Matthew Scheider

Matthew Scheider

Year of Graduation: 1994

Major(s): Sociology

Current Position: Assistant Director for Research and Development, U.S. Department of Justice, Office of Community Oriented Policing Services

 

Please give a brief description of your current position and where you're working. I currently serve as the Assistant Director for Research and Development at the U.S. Department of Justice, Office of Community Oriented Policing Services in Washington, DC (www.cops.usdoj.gov).  We provide funding, training, and technical assistance directly to local law enforcement agencies around the country.  As a member of senior management I am involved in planning the direction, goals and programs for the office.  The division that I am responsible for develops and distributes best practices for law enforcement agencies and other public safety professionals.  We conduct program evaluations, engage in applied research, manage pilot projects, participate in Federal inter-agency working groups and conduct reviews of specific law enforcement agencies and significant law enforcement events.  For example, we recently completed a review of the police actions in response to the mass shooting in San Bernardino, California and are currently engaged in an analysis of the Minneapolis Police Department's response to the protests following the shooting of Jamar Clark.

What path did you follow to arrive at your current job?
After completing my degree at St. John's I went directly to graduate school at Washington State University and completed a Master's degree and Ph.D. in Sociology with an emphasis in crime/device and criminology.  After graduate school, I was offered a number of positions at various universities, however, I decided on a position with the Department of Justice.  I began working as a Social Science Analyst and quickly moved into various management and leadership positions at the Department.    

What advice/suggestions would you have for students who might be interested in your career?
The criminal justice field (policing, courts, probation, prisons, reentry) is in significant need of individuals who can put research into practice; that is taking findings and ideas based on sound research from a variety of disciplines and translating them into practical policies, procedures, and other organizational changes to improve the efficiency and effectiveness of our system of justice.  The ability to take findings from both the physical and social sciences and apply them to impact specific programs, policies and laws is a much needed skill.  All fields have gaps between theory, research and practice; as what we do is often not based on what we know. Whatever their area of interest, I would encourage students to explore these gaps and to look for ways to fill them.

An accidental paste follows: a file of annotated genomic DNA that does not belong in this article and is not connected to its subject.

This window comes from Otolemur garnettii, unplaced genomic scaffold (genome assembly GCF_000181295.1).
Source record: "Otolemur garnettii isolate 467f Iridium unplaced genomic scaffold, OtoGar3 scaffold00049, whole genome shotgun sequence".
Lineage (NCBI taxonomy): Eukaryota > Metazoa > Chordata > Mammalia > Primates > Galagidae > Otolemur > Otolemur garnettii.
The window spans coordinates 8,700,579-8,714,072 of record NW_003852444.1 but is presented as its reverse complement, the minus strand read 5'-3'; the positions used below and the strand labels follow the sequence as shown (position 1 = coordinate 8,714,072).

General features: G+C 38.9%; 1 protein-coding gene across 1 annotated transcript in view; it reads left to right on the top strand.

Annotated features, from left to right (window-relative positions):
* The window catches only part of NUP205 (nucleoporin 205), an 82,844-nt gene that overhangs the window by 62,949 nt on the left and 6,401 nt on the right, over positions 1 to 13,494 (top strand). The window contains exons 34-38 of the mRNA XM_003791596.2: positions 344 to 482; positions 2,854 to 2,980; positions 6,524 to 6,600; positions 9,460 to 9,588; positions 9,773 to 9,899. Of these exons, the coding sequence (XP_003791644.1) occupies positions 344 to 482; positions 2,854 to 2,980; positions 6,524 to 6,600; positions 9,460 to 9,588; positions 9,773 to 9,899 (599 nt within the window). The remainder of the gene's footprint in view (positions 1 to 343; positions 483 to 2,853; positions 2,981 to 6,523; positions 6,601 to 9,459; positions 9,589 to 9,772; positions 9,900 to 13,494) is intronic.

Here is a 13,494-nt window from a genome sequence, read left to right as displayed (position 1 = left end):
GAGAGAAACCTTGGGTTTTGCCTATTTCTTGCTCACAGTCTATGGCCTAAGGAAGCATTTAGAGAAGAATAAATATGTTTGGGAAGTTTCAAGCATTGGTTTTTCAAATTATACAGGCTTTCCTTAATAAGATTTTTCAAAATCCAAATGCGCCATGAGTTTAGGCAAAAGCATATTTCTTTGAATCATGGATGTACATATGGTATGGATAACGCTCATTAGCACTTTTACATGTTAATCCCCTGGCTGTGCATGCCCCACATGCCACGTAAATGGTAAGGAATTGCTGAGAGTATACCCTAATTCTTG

In many industries, internships can be an important way to get started, and this can be particularly true with careers in government.  Almost all government agencies offer some form of internships and they can provide students with invaluable experiences.  They provide a great entry point as I have seen many interns eventually hired as permanent employees. 

What skills are important in your field?
Social science research skills, knowledge of statistics, writing ability and the ability to work collaboratively across disciplines are critical.  A working knowledge of statistics can be incredibly valuable in almost all industries.  Government agencies at all levels are constantly looking for ways to improve measurements of performance and effectiveness of their programs and policies.  Those who understand and can use sound statistics and research to make the case for specific policies, laws, and programs are at a significant advantage.  In addition, given the size of the Federal Government, the ability to work collaboratively across agencies and organizations is extremely useful.

What activities/experiences were helpful at CSB/SJU (and elsewhere) in preparation for this career?
Many of my classes at SJU/CSB involved working, presenting, and sharing in group settings.   In particular, I remember Annette Atkins freshman symposium where our class engaged in a great deal of joint learning and exploration.  The ability to convey ideas in both small and large group settings and to work collaboratively with colleagues are important skills that I developed throughout my time at St. John's and has been critical in my career. 

SJU/CSB also helped me to grow in my Catholic faith, which has prepared me not only for a career but more importantly for life.  It has enabled me to better fulfill my vocation as a father for my children and spouse for my wife.  As I have progressed through life, my Catholic faith has continued to grow in importance; it has grounded me and guided me.  I would encourage students to spend time praying and listening to God and they will quickly find that their lives take on new dimensions, challenges and head in often unexpected directions. 

What is the most satisfying/rewarding part of your job?
I find it excited to help in making the nation's criminal justice system more efficient, effective and fair.  Our team is able to have a wide-reaching impact through the guidance, training, pilot programs, research and assessment findings, and grant dollars that we provide.  For example, it is rewarding to advocate for an improvement to police operations and see it adopted by law enforcement agencies across the country.  In the end, like many jobs, it is the committed professionals that I work with who make my day to day work enjoyable and fulfilling.  No matter the discipline, the best jobs the ones with colleagues that you respect and enjoy.

(October 2016)